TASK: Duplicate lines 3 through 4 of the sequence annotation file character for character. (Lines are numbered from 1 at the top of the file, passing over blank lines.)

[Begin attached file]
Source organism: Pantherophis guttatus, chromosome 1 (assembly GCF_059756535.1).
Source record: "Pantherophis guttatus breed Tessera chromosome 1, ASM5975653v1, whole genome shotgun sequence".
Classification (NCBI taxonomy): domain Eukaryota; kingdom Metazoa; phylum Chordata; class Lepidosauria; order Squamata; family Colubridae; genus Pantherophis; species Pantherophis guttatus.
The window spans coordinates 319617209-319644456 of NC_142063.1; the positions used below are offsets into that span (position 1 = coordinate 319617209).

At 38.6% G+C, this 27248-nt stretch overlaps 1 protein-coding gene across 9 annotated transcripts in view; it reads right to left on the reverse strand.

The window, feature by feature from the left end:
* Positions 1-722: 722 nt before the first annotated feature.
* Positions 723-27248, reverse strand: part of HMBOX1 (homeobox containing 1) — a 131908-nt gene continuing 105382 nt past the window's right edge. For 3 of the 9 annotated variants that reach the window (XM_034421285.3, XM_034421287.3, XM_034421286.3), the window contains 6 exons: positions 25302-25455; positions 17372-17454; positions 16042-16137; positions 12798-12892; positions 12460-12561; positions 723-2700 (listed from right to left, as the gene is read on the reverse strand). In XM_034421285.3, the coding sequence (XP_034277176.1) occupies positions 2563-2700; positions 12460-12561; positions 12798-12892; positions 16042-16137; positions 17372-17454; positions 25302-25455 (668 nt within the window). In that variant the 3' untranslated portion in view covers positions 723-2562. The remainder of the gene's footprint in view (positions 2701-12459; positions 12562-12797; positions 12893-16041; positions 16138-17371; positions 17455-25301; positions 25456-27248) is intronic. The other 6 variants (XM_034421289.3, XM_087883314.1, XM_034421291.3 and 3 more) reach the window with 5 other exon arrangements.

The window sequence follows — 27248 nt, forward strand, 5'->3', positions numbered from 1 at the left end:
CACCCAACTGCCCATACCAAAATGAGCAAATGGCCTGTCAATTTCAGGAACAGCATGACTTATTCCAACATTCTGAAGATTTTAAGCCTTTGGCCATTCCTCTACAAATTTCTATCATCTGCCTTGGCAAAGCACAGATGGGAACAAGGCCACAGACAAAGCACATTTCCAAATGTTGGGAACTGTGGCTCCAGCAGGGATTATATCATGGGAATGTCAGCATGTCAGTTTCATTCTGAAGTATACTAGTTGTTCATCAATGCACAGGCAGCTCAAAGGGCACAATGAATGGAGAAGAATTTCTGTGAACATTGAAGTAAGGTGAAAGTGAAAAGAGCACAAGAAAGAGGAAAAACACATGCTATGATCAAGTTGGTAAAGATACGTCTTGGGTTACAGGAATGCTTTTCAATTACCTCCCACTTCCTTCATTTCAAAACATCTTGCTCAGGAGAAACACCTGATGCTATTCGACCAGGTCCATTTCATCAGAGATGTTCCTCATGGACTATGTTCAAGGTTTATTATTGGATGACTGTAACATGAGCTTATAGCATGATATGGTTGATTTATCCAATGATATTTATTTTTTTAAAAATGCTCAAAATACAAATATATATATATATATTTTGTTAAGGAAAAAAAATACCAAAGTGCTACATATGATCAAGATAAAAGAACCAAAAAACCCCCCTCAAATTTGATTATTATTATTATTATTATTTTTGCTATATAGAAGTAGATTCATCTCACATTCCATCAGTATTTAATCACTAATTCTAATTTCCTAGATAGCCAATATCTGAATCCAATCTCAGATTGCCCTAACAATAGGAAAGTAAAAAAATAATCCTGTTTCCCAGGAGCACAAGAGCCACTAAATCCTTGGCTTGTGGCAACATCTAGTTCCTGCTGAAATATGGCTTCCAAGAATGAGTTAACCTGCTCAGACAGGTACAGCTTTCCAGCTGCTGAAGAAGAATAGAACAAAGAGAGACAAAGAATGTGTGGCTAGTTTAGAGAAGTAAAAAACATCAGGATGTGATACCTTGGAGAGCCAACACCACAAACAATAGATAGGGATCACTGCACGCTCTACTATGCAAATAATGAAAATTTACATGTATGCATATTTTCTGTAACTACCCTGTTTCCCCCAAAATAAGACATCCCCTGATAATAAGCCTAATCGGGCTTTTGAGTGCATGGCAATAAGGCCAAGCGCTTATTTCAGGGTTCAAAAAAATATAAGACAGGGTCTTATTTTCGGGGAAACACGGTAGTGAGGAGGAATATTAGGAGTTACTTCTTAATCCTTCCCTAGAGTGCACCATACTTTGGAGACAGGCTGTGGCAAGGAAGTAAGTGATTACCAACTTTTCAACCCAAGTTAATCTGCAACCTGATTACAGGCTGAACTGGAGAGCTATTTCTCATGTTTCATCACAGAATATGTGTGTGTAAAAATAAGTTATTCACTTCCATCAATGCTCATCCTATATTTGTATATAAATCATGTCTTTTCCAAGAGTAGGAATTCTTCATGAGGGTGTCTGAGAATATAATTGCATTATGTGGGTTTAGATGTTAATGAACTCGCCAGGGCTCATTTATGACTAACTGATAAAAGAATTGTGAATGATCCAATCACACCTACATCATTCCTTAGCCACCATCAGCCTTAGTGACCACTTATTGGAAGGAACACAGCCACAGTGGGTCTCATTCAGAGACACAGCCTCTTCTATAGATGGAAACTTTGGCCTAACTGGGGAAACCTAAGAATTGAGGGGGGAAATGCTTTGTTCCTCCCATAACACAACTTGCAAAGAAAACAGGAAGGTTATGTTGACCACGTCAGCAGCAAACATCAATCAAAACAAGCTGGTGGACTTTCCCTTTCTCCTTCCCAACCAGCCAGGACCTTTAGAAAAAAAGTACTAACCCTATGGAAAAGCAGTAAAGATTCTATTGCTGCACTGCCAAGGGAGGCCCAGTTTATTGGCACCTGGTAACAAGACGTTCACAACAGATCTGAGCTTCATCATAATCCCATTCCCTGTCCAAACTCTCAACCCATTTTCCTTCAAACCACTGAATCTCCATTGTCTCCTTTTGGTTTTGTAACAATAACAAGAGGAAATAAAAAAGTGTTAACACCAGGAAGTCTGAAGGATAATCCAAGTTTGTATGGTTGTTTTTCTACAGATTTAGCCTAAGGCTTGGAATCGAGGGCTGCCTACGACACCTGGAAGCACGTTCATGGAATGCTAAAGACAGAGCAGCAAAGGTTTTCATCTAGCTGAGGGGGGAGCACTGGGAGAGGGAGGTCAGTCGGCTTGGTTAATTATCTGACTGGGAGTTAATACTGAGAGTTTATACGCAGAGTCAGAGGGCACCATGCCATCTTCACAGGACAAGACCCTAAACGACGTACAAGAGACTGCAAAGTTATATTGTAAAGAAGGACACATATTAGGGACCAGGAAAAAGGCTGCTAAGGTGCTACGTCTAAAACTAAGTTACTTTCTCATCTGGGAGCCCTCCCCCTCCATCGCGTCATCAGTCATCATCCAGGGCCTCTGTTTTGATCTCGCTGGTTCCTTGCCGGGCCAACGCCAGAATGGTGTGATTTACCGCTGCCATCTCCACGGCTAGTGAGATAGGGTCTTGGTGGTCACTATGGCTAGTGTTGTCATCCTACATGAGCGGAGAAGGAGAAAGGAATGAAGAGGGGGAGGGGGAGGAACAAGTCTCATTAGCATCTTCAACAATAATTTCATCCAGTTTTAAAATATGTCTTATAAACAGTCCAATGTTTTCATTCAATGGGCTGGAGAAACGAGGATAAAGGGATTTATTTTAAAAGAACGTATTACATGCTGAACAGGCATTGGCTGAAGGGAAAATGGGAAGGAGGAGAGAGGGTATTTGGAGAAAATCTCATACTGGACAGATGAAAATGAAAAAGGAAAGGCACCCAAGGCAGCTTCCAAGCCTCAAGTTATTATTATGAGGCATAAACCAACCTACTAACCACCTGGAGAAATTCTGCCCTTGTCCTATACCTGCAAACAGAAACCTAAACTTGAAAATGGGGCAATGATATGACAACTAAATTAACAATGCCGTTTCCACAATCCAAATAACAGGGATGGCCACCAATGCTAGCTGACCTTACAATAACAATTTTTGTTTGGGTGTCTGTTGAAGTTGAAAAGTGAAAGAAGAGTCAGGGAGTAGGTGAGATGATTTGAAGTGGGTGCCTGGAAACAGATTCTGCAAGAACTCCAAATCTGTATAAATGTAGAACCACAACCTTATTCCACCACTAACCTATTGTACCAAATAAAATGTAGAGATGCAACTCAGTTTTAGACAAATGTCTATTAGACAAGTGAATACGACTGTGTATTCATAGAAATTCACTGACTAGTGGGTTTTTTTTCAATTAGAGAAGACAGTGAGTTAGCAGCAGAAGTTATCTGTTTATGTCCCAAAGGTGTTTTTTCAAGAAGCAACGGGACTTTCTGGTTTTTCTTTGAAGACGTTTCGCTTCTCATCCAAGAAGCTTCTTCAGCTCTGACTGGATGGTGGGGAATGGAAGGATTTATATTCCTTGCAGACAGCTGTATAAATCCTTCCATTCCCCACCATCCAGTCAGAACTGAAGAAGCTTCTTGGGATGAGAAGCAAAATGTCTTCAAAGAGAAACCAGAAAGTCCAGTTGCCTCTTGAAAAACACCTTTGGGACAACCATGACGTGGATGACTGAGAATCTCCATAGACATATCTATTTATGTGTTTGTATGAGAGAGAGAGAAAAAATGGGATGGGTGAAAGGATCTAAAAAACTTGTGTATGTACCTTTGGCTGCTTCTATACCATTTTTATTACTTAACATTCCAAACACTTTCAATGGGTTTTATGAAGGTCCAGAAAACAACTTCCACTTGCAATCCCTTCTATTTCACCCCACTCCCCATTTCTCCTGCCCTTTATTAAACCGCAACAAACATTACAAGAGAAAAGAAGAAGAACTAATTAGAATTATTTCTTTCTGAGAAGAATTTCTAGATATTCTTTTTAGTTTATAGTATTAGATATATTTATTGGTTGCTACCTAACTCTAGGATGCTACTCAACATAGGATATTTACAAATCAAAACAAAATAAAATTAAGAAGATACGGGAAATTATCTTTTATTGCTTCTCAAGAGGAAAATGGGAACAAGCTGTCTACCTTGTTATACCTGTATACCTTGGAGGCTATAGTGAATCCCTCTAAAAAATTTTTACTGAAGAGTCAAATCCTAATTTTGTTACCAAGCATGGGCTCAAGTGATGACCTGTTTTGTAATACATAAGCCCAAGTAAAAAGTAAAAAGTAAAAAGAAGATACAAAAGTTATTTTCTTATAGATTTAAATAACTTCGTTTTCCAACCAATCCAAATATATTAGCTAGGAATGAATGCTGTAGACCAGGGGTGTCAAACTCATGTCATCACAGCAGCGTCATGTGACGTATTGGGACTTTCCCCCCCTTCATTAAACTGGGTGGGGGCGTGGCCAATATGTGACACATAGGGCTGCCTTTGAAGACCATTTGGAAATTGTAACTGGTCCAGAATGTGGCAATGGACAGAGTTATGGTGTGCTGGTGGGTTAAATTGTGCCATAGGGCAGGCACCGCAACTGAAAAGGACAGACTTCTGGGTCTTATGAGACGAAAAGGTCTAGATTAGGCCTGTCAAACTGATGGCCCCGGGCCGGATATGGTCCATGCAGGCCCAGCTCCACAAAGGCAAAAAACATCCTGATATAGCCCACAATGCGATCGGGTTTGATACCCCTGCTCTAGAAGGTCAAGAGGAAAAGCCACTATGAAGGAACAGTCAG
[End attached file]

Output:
Classification (NCBI taxonomy): domain Eukaryota; kingdom Metazoa; phylum Chordata; class Lepidosauria; order Squamata; family Colubridae; genus Pantherophis; species Pantherophis guttatus.
The window spans coordinates 319617209-319644456 of NC_142063.1; the positions used below are offsets into that span (position 1 = coordinate 319617209).